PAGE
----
Women Hit Too
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Abuse comes in many forms and when we hear the word “abuse” our minds are quick to imagine a picture of a man abusing a woman. Domestic abuse is not about size, gender, or strength, but about power and control over one’s life. Though men are generally the aggressor, many women partake in abuse as the aggressor. In committing acts of violence 25% of women were the aggressor whereas only 11% of men where the aggressor. Out of all the acts of domestic violence where the abuse was nonreciprocal on one side, 71% of the cases, women were the instigator. Why do we ignore that women can play a part in abuse as men do?
The ignorance of abuse inflicted upon men is a concern that needs to be addressed. Abuse against men is widely ignored because of the idea of masculinity that is within our society. Masculinity plays a part in the silent abuse of men because it is exactly that; silent. Worldwide, men are expected to be strong and to not feel pain or cry. They are expected to stay quiet and take on any burden they feel will lift the weight off of others. They also feel they are required to be strong. This allows their abuse to go unnoticed because they believe they should be able to take what is being thrown at them.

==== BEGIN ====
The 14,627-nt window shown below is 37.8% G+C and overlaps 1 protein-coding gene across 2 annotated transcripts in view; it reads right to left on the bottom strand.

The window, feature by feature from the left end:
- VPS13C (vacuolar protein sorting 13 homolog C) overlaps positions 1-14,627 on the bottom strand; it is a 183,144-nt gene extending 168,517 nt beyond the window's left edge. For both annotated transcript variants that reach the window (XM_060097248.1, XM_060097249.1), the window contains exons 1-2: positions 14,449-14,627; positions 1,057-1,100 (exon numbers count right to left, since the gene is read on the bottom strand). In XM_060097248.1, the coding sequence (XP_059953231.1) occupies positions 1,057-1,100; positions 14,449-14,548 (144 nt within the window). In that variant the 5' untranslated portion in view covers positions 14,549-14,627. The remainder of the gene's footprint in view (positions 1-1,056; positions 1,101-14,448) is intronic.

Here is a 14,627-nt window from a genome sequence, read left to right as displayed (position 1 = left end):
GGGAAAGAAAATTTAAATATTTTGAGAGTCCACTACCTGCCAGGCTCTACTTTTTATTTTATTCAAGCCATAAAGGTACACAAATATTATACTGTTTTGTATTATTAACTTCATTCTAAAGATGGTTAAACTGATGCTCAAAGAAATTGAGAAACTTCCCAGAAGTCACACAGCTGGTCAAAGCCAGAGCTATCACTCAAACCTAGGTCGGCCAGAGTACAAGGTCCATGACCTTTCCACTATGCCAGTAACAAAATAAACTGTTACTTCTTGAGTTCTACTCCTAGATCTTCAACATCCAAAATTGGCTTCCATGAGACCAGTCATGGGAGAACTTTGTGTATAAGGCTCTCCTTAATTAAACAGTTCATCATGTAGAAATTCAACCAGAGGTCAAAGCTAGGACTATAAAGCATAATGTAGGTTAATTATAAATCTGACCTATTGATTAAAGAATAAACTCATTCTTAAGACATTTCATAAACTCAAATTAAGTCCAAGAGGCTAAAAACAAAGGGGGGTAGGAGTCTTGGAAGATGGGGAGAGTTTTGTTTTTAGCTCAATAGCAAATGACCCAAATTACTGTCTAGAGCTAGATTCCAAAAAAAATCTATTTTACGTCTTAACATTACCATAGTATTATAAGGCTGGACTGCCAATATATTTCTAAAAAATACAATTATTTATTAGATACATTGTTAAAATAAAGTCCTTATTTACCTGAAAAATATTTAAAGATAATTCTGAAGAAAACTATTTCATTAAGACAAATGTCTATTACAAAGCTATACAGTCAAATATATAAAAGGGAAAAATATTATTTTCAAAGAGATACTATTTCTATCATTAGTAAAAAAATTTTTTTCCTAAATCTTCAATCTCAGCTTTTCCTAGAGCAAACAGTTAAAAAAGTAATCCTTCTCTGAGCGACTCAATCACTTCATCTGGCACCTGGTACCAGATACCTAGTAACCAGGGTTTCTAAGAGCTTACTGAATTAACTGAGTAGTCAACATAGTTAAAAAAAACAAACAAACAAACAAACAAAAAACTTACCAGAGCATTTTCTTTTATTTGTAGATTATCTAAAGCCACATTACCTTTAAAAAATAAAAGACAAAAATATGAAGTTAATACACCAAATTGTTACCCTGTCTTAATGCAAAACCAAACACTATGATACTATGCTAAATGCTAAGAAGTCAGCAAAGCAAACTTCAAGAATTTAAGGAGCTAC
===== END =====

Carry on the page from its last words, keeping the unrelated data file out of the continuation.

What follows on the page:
The domestic abuse of men manifests within themselves by showing signs of secrecy, substance abuse, and an unwillingness to go home. Men hide the truth because they do not want to seem like they are not in control of the relationship, as expected. Men who are abused are more likely to turn to alcohol and drugs as a crutch and a mean to normalize their life. This substance abuse creates physiological problems, such as thoughts of suicide and/or murder. Abuse also creates emotional problems, such as trust issues, low self-esteem, emotional numbness, or depression. The unwillingness to go home would be a direct cause of the abuse; this makes the abuser want to stay at work longer and spend more time out of the house or away from the aggressor.
Men do not report the abuse out of embarrassment or shame. The men who are abused believe that their masculinity has been taken from them and that they will be minimized by society. This should not be the case and ,to turn this around, awareness needs to be raised. The abused need to reach out to neighbors, friends, and family if they are too afraid to go to the police. By telling members of the society, the abused would be able to help themselves out of the situation and find a safer place. A therapist would also be a way to talk out the issues, and the therapist would be obligated to contact the authorities.